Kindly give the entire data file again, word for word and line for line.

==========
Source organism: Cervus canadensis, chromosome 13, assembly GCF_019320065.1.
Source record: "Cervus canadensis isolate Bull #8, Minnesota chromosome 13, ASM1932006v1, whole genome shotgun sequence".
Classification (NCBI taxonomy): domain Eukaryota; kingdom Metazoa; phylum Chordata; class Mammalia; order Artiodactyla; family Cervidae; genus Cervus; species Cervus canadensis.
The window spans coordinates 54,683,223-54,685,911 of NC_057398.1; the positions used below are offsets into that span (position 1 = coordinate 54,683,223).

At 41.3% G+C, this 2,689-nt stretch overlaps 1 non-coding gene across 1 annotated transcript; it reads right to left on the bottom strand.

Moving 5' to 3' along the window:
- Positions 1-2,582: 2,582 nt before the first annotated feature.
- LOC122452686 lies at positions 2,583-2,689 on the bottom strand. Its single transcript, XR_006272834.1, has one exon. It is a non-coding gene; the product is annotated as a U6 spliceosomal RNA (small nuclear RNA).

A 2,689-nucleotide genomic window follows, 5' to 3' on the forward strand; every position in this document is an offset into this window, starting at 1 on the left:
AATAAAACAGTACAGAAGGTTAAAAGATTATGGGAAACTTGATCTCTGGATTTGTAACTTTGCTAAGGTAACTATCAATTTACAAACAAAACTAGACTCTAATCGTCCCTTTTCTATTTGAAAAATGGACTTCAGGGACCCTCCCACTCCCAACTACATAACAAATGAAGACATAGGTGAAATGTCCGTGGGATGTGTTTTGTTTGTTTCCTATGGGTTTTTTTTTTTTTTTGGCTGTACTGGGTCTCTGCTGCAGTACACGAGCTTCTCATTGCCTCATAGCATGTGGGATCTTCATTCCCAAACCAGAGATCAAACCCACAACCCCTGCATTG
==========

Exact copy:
Source organism: Cervus canadensis, chromosome 13, assembly GCF_019320065.1.
Source record: "Cervus canadensis isolate Bull #8, Minnesota chromosome 13, ASM1932006v1, whole genome shotgun sequence".
Classification (NCBI taxonomy): domain Eukaryota; kingdom Metazoa; phylum Chordata; class Mammalia; order Artiodactyla; family Cervidae; genus Cervus; species Cervus canadensis.
The window spans coordinates 54,683,223-54,685,911 of NC_057398.1; the positions used below are offsets into that span (position 1 = coordinate 54,683,223).

At 41.3% G+C, this 2,689-nt stretch overlaps 1 non-coding gene across 1 annotated transcript; it reads right to left on the bottom strand.

Moving 5' to 3' along the window:
- Positions 1-2,582: 2,582 nt before the first annotated feature.
- LOC122452686 lies at positions 2,583-2,689 on the bottom strand. Its single transcript, XR_006272834.1, has one exon. It is a non-coding gene; the product is annotated as a U6 spliceosomal RNA (small nuclear RNA).

A 2,689-nucleotide genomic window follows, 5' to 3' on the forward strand; every position in this document is an offset into this window, starting at 1 on the left:
AATAAAACAGTACAGAAGGTTAAAAGATTATGGGAAACTTGATCTCTGGATTTGTAACTTTGCTAAGGTAACTATCAATTTACAAACAAAACTAGACTCTAATCGTCCCTTTTCTATTTGAAAAATGGACTTCAGGGACCCTCCCACTCCCAACTACATAACAAATGAAGACATAGGTGAAATGTCCGTGGGATGTGTTTTGTTTGTTTCCTATGGGTTTTTTTTTTTTTTTGGCTGTACTGGGTCTCTGCTGCAGTACACGAGCTTCTCATTGCCTCATAGCATGTGGGATCTTCATTCCCAAACCAGAGATCAAACCCACAACCCCTGCATTG